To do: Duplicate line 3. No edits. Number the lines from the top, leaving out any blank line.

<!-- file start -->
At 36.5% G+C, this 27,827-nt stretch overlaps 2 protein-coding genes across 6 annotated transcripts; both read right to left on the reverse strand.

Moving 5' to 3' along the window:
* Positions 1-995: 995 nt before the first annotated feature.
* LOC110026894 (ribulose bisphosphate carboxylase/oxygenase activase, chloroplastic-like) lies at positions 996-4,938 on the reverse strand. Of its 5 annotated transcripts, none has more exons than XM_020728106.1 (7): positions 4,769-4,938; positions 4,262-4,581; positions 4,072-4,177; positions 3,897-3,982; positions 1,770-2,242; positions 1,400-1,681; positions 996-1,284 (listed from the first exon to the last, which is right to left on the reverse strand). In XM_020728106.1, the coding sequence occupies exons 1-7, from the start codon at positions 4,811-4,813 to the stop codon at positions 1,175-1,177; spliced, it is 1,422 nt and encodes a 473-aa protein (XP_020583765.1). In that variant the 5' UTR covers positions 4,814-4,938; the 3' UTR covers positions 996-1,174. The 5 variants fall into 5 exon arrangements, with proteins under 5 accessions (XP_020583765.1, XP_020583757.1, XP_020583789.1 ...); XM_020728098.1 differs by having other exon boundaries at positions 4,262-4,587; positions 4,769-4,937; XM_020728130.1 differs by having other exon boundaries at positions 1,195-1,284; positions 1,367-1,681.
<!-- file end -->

* Positions 1-995: 995 nt before the first annotated feature.